Hydrology trends from short time series are better interpreted using historical variability

Plain language summary

In the geosciences, short time series are often used to calculate rates of change. However, without consideration of the wider spatial and temporal variability of the process in question, the true severity and significance of short term trends cannot be distinguished from longer term variability.

The Gravity Recovery And Climate Experiment (GRACE) satellite mission was launched in 2002 and has allowed scientists to measure the redistribution of water across the Earth’s surface. Since then, GRACE data from has been used to identify regions facing severe water stress. In this paper we illustrate that water storage trends estimated from such a short hydrological time series cannot determine conclusively if the magnitude of recent changes is severe or unprecedented.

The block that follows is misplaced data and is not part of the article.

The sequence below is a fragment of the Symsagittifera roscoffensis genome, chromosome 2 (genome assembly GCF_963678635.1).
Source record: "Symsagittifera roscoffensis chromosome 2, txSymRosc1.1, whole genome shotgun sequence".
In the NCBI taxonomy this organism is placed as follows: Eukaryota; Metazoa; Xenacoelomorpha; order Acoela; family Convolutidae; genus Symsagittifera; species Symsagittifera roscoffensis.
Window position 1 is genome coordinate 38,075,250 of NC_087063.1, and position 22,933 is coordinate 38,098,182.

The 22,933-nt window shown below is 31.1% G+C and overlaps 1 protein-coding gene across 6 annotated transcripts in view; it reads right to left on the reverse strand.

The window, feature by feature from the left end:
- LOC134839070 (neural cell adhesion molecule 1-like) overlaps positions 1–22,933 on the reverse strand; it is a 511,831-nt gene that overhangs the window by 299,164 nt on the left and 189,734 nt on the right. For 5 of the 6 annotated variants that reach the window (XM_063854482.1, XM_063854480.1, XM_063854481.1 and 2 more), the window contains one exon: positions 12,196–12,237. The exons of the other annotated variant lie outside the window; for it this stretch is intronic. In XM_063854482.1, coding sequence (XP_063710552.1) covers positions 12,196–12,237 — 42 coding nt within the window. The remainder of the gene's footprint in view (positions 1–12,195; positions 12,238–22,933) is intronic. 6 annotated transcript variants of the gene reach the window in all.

To improve interpretation of hydrological time series taken from GRACE, we propose a new measurement, the Trend to Variability Ratio (TVR). This assesses the magnitude of such trends relative to historical natural variability of the region, which provides a more informative and complete assessment of the severity of trends than those taken from GRACE alone.

Using GRACE data complemented by TVR, we find that several regions thought to be losing water at a moderate rate are more endangered when longer term natural variability is considered, and vice-versa. We also estimate that greater than 3.2 billion people are currently living in regions facing severe water storage depletion, and that over one-third of river catchments that lost water in the last decade have suffered unprecedented losses.

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Full paper: Vishwakarma B.D., Bates, P., Sneeuw, N., Westaway, R.M. and Bamber, J. L. (2020). Re-assessing global water storage trends from GRACE time series. Environmental Research Letters (DOI:10.1088/1748-9326/abd4a9)